Cooking vlogger Rianne Hagen wants to surprise students

| Rense Kuipers

Rianne Hagen, master student Industrial Design Engineering, will start a biweekly cooking vlog at U-Today. In this interview, our new campus chef introduces herself. 'With a few simple changes you can make your dishes even more delicious.'


How did your passion for cooking arise?

From middle school onwards. I always loved good food, but when Masterchef Australia came on TV, this hobby came into being. At home we often had a pasta or meat, potatoes and vegetables on the table in the evening, also because my little brother was a somewhat difficult eater. Moving to a student house was an excellent opportunity to go crazy. That's when I started experimenting with cooking.'

I'm sure your housemates will be happy?

'Fortunately, I'm not the only one with this hobby. One roommate is very much into Asian cuisine, I'm more into European cuisine. So we vary enough between soy sauce and crème fraîche. I cook once a week. On that day I sometimes spend an entire lecture looking for a tasty recipe, haha. Of course, in a student house you have to take everyone's food wishes into account, but once a month I try to put something totally new on the table. By the way, I dare say that our kitchen is better equipped than that of an average student house. There is no shortage of herbs and spices. And there's, among other things, a food processor, slow cooker and ice-cream maker.'

Check out the first episode below. Instructions and ingredients can be found here.

What do you think a good student meal should meet?

'For me, the basis is always carbohydrates, protein and vegetables. You can vary enough in that. Carbohydrates can be found in rice, wraps, potatoes and pasta, for example. Vegetables speak for themselves and for protein you don't just have to reach for meat, although I still do. Less than before, but more often than I would like. You can also opt for beans or meat substitutes. Vegan cooking requires a little more creativity, but that doesn't make it any less fun. Last year, for example, we prepared a fully vegan Christmas dinner, very nice to see that it's really doable. Of course, you also have to take student budgets into account. In our house we spend about 2.20 euros per person per meal. In addition to being affordable, a student meal must of course also be tasty, easy to prepare and healthy.'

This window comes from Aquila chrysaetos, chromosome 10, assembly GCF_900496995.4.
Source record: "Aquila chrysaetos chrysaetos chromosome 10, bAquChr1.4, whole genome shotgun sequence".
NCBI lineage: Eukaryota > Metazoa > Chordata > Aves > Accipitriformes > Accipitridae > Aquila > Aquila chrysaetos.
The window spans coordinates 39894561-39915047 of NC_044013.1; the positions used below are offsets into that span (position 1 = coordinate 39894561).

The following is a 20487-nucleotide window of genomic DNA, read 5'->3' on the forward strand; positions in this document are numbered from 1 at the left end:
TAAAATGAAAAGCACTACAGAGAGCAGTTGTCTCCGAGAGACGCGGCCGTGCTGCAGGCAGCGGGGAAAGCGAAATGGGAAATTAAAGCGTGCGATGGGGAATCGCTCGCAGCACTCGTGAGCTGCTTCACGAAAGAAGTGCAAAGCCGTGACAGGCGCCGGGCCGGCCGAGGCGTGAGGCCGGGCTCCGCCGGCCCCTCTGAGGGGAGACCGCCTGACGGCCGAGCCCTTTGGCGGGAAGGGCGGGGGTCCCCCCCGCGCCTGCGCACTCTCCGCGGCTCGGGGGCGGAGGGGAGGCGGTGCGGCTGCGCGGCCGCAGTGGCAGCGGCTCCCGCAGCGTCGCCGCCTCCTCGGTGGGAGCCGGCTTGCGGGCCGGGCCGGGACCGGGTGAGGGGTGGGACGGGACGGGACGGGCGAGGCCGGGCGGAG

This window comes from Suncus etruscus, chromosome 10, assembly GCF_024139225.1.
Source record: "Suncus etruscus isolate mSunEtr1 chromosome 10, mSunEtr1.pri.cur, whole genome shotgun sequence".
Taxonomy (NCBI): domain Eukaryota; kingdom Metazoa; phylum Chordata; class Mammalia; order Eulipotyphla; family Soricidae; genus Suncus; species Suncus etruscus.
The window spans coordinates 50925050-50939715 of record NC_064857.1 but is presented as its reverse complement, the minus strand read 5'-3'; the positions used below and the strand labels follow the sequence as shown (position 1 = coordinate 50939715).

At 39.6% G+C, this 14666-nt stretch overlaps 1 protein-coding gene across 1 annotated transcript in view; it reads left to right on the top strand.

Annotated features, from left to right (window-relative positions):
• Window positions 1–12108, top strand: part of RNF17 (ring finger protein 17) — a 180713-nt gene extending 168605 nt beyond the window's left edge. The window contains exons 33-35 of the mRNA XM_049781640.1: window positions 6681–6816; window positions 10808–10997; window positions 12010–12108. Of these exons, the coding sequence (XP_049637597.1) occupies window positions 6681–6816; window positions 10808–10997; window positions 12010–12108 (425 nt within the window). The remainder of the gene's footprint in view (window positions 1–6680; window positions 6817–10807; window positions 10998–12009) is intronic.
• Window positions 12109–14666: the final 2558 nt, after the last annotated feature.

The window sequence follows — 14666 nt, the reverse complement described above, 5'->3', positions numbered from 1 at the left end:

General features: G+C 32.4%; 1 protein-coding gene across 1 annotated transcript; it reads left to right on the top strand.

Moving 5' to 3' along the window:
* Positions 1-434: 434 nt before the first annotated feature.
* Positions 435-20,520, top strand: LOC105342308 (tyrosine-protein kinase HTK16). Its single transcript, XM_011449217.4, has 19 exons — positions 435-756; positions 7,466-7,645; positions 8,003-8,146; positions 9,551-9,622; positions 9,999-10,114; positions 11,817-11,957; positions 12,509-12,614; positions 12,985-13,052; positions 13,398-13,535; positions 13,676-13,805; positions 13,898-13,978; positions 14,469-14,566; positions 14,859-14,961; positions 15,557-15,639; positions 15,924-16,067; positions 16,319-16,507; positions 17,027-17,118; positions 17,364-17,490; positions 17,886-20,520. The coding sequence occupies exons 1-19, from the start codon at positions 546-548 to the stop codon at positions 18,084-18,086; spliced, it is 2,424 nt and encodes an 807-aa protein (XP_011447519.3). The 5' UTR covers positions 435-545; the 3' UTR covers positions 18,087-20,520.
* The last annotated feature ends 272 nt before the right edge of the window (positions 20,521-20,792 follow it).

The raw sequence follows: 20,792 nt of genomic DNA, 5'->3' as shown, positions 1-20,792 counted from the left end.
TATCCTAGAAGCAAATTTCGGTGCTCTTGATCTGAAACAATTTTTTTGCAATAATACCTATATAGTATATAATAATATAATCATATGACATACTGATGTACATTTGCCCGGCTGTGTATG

You also made a cookbook, 'Rianne's recipes for students'. How did that idea come about?

'When my little brother moved to his student house, I wanted to give him a cookbook as a present. There are cookbooks for students, but they mainly contain dishes for one or two people. Totally impractical if you live in a student house with eight people, as you often see here in Enschede. For such a group you also want to put something good on the table, that's why I asked my surroundings for tips and wrote my own cookbook. I've already sold almost a hundred of them. That was never the intention, by the way. It's just that there were a lot of people very enthusiastic.'

Where do students sometimes go wrong?

'Oh, I think I'm going to offend a lot of people here. What a lot of students do is cut their vegetables thick and then cook for a long time. Then you'll end up with a really swampy bite. Or they cook too short, then the vegetables get too chewy. I'm not a critical eater, and I certainly don't grumble when I'm presented with something that hasn't completely come to the fore. You do you, I think. You just have to do what you feel like, as long as you try. But the biggest pitfalls of students in the kitchen are laziness and ignorance.'

What can and will you teach us with your cooking vlog?

'Food doesn't always have to be pure and fresh. Something edible is already fine - and I always catch myself adding scandalous amounts of cheese. I'm not a kitchen princess, nor am I going to be a snob. I think many people have an excellent basis, but they often fall back on familiar territory. With a few simple changes you can easily make your dishes even more delicious. Just removing the seeds from the zucchini, for example, makes a big difference. And it surprises me how often vegetables are cooked, while you can also put them in the oven. And believe me, students often have more ingredients than they think; with cola or a base for soup you can quickly make a delicious sauce. I hope I can provide pleasant surprises in student kitchens!'

Stay tuned

Sign up for our weekly newsletter.